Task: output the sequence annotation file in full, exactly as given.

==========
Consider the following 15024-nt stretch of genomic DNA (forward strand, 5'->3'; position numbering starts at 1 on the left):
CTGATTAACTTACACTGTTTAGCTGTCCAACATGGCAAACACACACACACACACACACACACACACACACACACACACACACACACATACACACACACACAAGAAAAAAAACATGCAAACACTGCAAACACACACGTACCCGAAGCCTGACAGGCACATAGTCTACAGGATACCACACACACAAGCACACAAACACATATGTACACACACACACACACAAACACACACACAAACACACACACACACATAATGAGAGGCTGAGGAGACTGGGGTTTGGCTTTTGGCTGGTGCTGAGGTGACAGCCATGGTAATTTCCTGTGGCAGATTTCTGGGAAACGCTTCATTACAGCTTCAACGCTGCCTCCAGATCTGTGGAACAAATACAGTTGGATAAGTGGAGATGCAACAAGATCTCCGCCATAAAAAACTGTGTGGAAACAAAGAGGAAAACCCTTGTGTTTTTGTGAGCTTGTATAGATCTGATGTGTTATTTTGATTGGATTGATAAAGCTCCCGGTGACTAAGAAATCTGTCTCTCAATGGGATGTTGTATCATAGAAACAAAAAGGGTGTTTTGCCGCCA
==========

Consider the following 15024-nt stretch of genomic DNA (forward strand, 5'->3'; position numbering starts at 1 on the left):
CTGATTAACTTACACTGTTTAGCTGTCCAACATGGCAAACACACACACACACACACACACACACACACACACACACACACACACACATACACACACACACAAGAAAAAAAACATGCAAACACTGCAAACACACACGTACCCGAAGCCTGACAGGCACATAGTCTACAGGATACCACACACACAAGCACACAAACACATATGTACACACACACACACACAAACACACACACAAACACACACACACACATAATGAGAGGCTGAGGAGACTGGGGTTTGGCTTTTGGCTGGTGCTGAGGTGACAGCCATGGTAATTTCCTGTGGCAGATTTCTGGGAAACGCTTCATTACAGCTTCAACGCTGCCTCCAGATCTGTGGAACAAATACAGTTGGATAAGTGGAGATGCAACAAGATCTCCGCCATAAAAAACTGTGTGGAAACAAAGAGGAAAACCCTTGTGTTTTTGTGAGCTTGTATAGATCTGATGTGTTATTTTGATTGGATTGATAAAGCTCCCGGTGACTAAGAAATCTGTCTCTCAATGGGATGTTGTATCATAGAAACAAAAAGGGTGTTTTGCCGCCA